A divorce certificate is also known as a ‘decree absolute’ and it is this decree that finalises an application for divorce. In order to obtain a divorce certificate, a couple will have had to complete all the legal and procedural requirements to the court’s satisfaction and resolve any issues relating to marital assets and agree on the care of any children of the marriage.
Part of the legal and procedural requirement of divorce is to show that the marriage has irretrievably broken down. The burden of proving this lies with the applicant, who in divorce proceedings will be referred to as the ‘petitioner’. The applicant’s spouse will be referred to as the ‘respondent’. In order to show that the marriage has irretrievably broken down the petitioner must provide evidence to the court showing that one or more of the following factors are or have been present in their marriage:
- The petitioner’s spouse has committed adultery with a person of the opposite sex
- The petitioner’s spouse has behaved unreasonably towards the petitioner and because of this the petitioner should not be expected to continue living with them
- The petitioner has been deserted by their spouse for a period of two years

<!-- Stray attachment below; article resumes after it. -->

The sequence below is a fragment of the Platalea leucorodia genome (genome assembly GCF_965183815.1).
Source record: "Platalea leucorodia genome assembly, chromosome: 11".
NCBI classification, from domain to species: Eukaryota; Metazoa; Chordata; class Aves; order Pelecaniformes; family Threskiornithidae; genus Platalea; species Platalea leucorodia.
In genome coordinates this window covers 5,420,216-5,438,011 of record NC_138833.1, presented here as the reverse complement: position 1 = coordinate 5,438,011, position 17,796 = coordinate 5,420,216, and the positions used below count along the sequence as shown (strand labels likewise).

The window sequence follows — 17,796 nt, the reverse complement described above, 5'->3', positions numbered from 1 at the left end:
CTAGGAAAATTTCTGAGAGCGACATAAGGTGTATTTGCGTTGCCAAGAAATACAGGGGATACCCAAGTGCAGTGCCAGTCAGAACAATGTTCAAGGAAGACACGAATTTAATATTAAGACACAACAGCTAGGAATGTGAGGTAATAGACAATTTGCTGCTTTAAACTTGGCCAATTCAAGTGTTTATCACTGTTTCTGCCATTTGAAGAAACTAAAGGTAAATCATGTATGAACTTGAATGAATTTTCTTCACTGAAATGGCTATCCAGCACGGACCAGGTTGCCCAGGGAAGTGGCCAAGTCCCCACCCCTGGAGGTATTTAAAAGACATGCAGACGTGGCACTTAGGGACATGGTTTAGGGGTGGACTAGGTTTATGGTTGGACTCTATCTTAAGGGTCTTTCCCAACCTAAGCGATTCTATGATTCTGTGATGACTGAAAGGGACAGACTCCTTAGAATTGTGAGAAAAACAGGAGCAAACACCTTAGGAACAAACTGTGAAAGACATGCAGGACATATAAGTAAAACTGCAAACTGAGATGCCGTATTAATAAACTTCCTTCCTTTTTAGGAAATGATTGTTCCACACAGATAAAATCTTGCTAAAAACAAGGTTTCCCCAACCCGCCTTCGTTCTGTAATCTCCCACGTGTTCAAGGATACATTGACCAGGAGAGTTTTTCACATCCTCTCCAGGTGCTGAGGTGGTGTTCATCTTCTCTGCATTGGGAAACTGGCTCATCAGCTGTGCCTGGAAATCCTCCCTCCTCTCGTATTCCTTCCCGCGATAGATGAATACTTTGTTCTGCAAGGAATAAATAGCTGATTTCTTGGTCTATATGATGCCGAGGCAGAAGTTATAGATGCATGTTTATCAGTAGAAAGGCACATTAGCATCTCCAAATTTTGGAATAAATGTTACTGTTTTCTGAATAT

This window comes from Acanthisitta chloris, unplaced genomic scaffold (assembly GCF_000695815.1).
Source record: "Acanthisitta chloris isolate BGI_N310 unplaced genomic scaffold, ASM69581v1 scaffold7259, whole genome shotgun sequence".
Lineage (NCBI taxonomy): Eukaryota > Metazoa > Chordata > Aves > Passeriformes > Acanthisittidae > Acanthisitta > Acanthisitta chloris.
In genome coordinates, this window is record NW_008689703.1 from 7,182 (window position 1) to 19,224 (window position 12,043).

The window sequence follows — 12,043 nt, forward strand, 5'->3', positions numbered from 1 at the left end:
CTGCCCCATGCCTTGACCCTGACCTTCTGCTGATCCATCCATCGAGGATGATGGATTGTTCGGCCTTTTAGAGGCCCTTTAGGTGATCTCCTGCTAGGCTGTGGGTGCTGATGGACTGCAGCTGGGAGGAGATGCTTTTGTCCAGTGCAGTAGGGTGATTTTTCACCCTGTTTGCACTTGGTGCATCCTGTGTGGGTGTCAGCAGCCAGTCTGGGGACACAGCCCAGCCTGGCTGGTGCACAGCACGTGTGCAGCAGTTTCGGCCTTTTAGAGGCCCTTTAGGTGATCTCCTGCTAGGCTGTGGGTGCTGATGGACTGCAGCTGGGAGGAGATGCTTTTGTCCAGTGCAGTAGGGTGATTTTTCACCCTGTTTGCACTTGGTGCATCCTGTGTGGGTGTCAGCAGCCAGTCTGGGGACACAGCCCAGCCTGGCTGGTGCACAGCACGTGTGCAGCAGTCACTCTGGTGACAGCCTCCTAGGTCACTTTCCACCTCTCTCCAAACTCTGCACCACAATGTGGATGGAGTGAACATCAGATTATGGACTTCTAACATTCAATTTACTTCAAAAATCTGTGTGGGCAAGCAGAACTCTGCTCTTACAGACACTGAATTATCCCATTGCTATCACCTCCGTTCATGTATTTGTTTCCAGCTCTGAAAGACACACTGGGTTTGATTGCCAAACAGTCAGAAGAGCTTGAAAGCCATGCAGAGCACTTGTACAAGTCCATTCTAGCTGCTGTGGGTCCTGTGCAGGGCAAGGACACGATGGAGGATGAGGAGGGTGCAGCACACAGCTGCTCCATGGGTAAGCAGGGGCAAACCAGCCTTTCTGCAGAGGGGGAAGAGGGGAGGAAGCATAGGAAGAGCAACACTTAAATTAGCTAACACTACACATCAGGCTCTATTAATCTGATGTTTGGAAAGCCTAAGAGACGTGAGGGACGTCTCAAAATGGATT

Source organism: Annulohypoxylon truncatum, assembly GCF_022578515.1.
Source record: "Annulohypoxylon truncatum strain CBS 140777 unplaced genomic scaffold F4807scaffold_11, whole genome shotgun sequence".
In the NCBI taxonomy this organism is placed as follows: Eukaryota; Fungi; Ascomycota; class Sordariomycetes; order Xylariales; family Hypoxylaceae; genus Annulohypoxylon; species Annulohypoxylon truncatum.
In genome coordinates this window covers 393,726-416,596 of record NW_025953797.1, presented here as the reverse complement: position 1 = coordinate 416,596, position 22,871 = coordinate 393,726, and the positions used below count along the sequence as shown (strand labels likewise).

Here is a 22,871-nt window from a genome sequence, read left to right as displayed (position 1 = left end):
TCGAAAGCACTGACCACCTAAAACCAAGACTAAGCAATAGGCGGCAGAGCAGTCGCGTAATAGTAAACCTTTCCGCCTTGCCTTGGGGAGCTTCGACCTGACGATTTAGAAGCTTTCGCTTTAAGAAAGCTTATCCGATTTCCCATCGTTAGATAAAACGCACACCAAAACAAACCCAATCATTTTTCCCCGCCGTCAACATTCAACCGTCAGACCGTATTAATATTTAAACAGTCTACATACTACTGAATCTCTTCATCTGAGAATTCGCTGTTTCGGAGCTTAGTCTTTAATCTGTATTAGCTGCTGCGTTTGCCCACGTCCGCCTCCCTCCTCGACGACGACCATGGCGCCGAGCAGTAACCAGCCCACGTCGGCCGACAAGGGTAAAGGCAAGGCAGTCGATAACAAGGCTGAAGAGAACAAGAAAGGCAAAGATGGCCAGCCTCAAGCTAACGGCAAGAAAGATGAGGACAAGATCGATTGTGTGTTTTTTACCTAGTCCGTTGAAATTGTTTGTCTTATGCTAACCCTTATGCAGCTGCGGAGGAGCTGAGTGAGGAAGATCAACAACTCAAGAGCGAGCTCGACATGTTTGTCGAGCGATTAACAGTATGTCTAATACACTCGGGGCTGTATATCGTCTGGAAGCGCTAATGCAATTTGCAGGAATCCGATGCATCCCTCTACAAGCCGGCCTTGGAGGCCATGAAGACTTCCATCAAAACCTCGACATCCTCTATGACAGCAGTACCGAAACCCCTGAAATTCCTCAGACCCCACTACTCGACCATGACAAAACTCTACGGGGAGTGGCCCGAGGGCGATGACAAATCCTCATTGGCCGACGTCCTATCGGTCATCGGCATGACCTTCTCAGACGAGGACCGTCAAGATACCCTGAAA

- The couple have been separated for a continuous period of two years and the applicant’s spouse consents to divorce
- The couple have been separated for a continuous period of five years
It must be noted that an affair with a person of the same sex would not constitute adultery. It would however, fall into the category of ‘unreasonable behaviour’. To gain a divorce certificate proof that one of the above has taken place is the essential first stage of the divorce process.
If you would like to know more about how to obtain a divorce certificate, then Caven can put you in touch with a local law firm with specialist divorce solicitors free of charge. So, if you have any questions or would like our help in finding local divorce solicitors please call us on 08001 221 2299 or complete the web-form above.
- Last Updated on 13/02/2012